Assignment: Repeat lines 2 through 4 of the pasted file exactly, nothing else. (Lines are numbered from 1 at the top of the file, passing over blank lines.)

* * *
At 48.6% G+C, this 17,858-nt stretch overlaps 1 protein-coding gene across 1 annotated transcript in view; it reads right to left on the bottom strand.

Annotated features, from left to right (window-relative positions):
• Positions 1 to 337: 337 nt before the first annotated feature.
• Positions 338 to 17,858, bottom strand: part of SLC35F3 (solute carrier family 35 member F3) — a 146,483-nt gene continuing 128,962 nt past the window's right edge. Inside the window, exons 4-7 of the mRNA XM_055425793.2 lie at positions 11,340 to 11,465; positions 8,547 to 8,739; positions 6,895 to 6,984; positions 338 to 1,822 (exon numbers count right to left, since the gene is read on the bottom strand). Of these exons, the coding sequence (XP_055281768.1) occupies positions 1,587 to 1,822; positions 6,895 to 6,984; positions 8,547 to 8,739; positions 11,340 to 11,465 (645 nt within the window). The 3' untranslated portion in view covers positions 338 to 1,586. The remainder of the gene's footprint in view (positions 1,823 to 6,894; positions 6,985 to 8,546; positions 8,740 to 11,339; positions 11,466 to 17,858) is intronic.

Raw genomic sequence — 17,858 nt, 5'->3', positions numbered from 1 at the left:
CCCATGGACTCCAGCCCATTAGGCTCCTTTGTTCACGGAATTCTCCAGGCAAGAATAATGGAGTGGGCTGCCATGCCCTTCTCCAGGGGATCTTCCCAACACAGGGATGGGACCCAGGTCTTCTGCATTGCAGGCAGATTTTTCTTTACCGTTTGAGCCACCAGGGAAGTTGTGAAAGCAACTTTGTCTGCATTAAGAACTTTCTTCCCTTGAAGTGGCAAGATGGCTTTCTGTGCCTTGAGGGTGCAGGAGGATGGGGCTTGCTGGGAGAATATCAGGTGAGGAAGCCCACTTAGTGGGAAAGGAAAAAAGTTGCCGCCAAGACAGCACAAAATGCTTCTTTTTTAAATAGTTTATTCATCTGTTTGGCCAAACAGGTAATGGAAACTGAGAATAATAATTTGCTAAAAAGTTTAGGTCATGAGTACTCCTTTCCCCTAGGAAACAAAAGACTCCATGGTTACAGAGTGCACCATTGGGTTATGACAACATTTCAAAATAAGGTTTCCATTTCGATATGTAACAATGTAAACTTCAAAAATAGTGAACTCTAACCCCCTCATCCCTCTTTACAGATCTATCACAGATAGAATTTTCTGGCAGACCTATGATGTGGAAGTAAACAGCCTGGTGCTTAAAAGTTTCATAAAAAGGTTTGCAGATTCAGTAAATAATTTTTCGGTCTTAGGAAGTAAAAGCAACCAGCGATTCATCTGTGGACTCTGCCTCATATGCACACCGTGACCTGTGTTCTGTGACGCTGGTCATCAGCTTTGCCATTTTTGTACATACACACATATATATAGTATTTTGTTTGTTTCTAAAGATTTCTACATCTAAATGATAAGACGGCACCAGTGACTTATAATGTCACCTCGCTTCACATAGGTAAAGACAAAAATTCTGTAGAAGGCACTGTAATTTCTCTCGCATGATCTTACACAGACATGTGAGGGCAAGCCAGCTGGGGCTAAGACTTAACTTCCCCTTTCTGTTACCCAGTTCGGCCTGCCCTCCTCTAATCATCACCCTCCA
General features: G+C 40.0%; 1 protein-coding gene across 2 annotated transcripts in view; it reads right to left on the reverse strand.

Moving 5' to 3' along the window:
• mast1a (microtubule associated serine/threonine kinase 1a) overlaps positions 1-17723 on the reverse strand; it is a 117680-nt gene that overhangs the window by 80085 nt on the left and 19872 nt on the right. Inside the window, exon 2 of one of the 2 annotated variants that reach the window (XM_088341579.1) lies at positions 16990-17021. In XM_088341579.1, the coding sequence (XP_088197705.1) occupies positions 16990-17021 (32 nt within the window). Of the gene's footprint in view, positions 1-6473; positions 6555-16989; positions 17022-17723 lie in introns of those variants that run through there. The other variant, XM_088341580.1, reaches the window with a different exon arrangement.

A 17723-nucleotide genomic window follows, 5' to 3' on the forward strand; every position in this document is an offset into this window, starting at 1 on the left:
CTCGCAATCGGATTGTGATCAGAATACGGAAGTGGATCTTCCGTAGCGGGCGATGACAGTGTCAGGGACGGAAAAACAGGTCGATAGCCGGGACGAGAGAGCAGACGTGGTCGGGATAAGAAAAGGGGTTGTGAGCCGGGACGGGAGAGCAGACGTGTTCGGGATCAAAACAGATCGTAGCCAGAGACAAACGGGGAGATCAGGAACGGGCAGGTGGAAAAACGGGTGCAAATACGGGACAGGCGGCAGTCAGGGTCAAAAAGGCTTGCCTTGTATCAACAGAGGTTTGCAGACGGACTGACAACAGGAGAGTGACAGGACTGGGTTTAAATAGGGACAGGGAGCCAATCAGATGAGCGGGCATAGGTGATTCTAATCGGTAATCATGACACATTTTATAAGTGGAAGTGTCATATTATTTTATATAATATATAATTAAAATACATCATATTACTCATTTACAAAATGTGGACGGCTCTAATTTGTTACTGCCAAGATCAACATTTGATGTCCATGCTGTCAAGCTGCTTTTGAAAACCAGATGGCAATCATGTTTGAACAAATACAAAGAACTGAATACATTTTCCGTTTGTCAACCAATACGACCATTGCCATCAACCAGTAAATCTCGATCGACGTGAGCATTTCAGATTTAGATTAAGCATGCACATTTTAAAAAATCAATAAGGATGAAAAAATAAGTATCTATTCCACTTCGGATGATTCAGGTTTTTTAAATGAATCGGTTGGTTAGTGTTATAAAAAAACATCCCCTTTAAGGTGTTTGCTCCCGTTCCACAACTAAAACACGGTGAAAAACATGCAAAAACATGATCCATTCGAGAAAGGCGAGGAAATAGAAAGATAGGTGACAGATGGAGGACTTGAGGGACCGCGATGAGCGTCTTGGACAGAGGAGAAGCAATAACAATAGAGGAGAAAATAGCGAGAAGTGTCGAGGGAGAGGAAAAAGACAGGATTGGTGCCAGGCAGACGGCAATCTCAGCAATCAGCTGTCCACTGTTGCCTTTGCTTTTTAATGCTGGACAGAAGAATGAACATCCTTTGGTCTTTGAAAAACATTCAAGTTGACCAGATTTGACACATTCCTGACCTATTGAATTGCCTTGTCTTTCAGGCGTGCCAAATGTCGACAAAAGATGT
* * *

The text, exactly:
Annotated features, from left to right (window-relative positions):
• Positions 1 to 337: 337 nt before the first annotated feature.
• Positions 338 to 17,858, bottom strand: part of SLC35F3 (solute carrier family 35 member F3) — a 146,483-nt gene continuing 128,962 nt past the window's right edge. Inside the window, exons 4-7 of the mRNA XM_055425793.2 lie at positions 11,340 to 11,465; positions 8,547 to 8,739; positions 6,895 to 6,984; positions 338 to 1,822 (exon numbers count right to left, since the gene is read on the bottom strand). Of these exons, the coding sequence (XP_055281768.1) occupies positions 1,587 to 1,822; positions 6,895 to 6,984; positions 8,547 to 8,739; positions 11,340 to 11,465 (645 nt within the window). The 3' untranslated portion in view covers positions 338 to 1,586. The remainder of the gene's footprint in view (positions 1,823 to 6,894; positions 6,985 to 8,546; positions 8,740 to 11,339; positions 11,466 to 17,858) is intronic.